Thank you, Liz, of the local Fresh & Wild store, for brightening my day up. Well, I say "Liz", in fact her name badge said something different, but I have a need to protect my source, as you'll see.
I wanted to get a pressie for Su, who lent me her flat in Pimlico last night, so I nipped into Fresh and Wild for some of the completely addictive chocolate truffles that they sell.
Unfortunately, they were nowhere to be found. They had caramel truffles (meh), and truffled walnuts (ugh) but I couldn't find the plain chocolate truffles anywhere. This is odd, as they sell them by the palletload. There are normally stacks of them by the tills, often with free sample bowls, in a similar deal to the "the first hit is free" offer that heroin dealers are reputed to make, and presumably for similar reasons.
But not today. So, I buttonholed the delightful "Liz". "Well," she said, "Actually, we do have some, but we're not allowed to sell them." She glanced around in case the management were listening, then leaned in conspiratorially. "But I can probably get you some for free."
It turns out that they've had to stop selling them for legal reasons. Not, luckily, because they've had a class-action suit after a bout of food poisoning, but because a German food firm who have the same name as the American company who make the truffles have objected to someone else selling imported chocolates under that name in Europe. So the truffles are fine — it's just the packaging that's illegal.
"Liz" told me all this when she came back from store room, illicit truffles hidden under her apron. Unfortunately, she really did have to stick within the law and the company policy and give me just the truffles, in their sealed foil bag, and throw the box away, otherwise she'd have gotten into trouble.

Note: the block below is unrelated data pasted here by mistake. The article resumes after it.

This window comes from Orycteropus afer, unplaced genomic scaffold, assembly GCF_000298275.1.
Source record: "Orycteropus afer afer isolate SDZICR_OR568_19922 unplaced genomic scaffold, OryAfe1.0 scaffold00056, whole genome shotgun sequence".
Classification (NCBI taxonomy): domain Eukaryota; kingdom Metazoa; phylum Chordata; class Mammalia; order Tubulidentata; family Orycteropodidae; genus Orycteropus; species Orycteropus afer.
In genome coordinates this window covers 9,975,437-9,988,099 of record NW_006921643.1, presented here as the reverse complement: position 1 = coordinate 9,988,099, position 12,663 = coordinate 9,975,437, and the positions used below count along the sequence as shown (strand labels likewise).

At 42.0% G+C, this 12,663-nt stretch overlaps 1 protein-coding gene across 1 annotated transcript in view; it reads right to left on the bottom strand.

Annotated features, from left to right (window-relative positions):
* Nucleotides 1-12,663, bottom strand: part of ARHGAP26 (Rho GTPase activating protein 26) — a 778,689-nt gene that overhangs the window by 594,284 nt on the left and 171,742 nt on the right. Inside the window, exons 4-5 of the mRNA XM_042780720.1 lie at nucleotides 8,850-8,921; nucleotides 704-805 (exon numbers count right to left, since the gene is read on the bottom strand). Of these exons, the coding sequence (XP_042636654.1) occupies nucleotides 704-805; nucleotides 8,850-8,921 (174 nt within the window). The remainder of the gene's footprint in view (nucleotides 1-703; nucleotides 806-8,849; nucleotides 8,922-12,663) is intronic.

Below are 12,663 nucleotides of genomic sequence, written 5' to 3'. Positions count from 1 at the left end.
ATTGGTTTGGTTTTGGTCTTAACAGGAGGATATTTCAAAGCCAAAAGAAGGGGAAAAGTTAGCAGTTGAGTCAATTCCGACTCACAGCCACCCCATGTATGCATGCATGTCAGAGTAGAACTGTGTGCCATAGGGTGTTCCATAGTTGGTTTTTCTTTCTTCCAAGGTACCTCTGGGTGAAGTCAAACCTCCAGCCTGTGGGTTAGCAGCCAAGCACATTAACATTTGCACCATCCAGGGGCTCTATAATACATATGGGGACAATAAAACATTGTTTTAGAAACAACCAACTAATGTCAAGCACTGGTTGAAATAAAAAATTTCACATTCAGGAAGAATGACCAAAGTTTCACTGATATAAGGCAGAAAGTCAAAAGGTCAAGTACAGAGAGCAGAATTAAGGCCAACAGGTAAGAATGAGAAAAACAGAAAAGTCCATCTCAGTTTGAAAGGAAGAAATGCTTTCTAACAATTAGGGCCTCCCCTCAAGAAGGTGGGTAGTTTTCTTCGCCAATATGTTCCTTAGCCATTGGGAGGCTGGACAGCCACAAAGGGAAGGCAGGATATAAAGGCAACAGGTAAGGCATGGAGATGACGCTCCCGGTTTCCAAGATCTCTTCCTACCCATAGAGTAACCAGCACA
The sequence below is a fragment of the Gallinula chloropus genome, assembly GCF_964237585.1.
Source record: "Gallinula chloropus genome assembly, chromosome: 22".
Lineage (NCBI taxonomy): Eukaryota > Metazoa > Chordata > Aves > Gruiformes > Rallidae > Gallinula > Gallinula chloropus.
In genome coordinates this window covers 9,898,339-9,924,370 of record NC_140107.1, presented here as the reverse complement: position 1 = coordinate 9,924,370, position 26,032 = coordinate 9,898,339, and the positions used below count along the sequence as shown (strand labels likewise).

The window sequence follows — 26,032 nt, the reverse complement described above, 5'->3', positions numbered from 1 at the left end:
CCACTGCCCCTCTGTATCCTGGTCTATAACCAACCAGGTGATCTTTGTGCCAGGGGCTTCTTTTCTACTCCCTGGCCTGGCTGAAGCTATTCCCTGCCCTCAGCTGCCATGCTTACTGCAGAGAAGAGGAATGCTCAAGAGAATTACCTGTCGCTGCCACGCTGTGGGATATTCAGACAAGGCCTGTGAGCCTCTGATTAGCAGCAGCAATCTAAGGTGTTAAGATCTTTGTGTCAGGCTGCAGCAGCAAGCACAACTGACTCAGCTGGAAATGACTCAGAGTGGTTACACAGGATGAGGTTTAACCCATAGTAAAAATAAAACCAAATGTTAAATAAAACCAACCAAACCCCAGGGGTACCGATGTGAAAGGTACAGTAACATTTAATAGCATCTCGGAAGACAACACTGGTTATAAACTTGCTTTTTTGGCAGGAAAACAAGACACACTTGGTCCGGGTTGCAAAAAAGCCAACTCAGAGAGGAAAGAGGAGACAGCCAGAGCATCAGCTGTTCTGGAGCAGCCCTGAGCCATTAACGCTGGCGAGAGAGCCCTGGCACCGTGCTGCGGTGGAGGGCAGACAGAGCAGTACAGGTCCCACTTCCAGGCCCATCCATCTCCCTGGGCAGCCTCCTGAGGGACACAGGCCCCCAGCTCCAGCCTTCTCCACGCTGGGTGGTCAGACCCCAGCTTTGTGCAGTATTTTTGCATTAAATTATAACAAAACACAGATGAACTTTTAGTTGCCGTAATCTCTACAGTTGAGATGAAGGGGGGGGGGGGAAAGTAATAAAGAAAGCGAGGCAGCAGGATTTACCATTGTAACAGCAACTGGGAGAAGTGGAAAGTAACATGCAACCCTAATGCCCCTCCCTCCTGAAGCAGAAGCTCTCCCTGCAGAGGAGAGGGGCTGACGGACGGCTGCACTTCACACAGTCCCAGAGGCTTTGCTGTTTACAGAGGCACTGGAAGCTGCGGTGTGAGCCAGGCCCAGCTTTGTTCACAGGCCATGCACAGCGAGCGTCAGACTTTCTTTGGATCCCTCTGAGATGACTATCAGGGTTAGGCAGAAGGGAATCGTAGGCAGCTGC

After she'd told me the story, I asked for another recommendation for chocolates, as I didn't want to give an anonymous foil bag as a present. "Liz"'s favourite was on the display next to us: a slab of white chocolate with almonds and cranberries embedded. Yum. I bought those and a box of Green & Black's organic chocolates to boot.
I secreted the foil bag of smuggled illegal truffles in my pocket, and "Liz" and I headed back to her till.
Bless her innocence, "Liz" truly didn't realise what I was up to with my line of questioning. Light only dawned after I'd paid and I was about to leave, when the only thing left on the counter was the almond and cranberry chocolate. "Your friend will love that," she said, "It's really nice."
"What? But my friend doesn't even like almonds. I think you'll find those aren't mine," I said, gently pushing them towards her, "They must be yours."
"Liz" protested, but there's not much you can do when you've got to stay at the till, and the other person — who's allegedly always right, of course — keeps walking.
So, I have a box of Green & Black's chocolates for Su, some hooky truffles for a rainy day (I'll probably take them into work and share them around; if I open them myself they'll be gone in half an hour, no matter how much will-power I think I've got) and "Liz" has a surprised grin and some of her favourite chocolate.
I'm not sure there's a moral to this story, but there is a tip: if you're in Europe, and you've got a Fresh and Wild nearby, get down there now and ask where all the nice chocolate truffles have gone. If you're lucky, you'll meet a "Liz" too. Karmic payment is optional, but it makes you feel good :)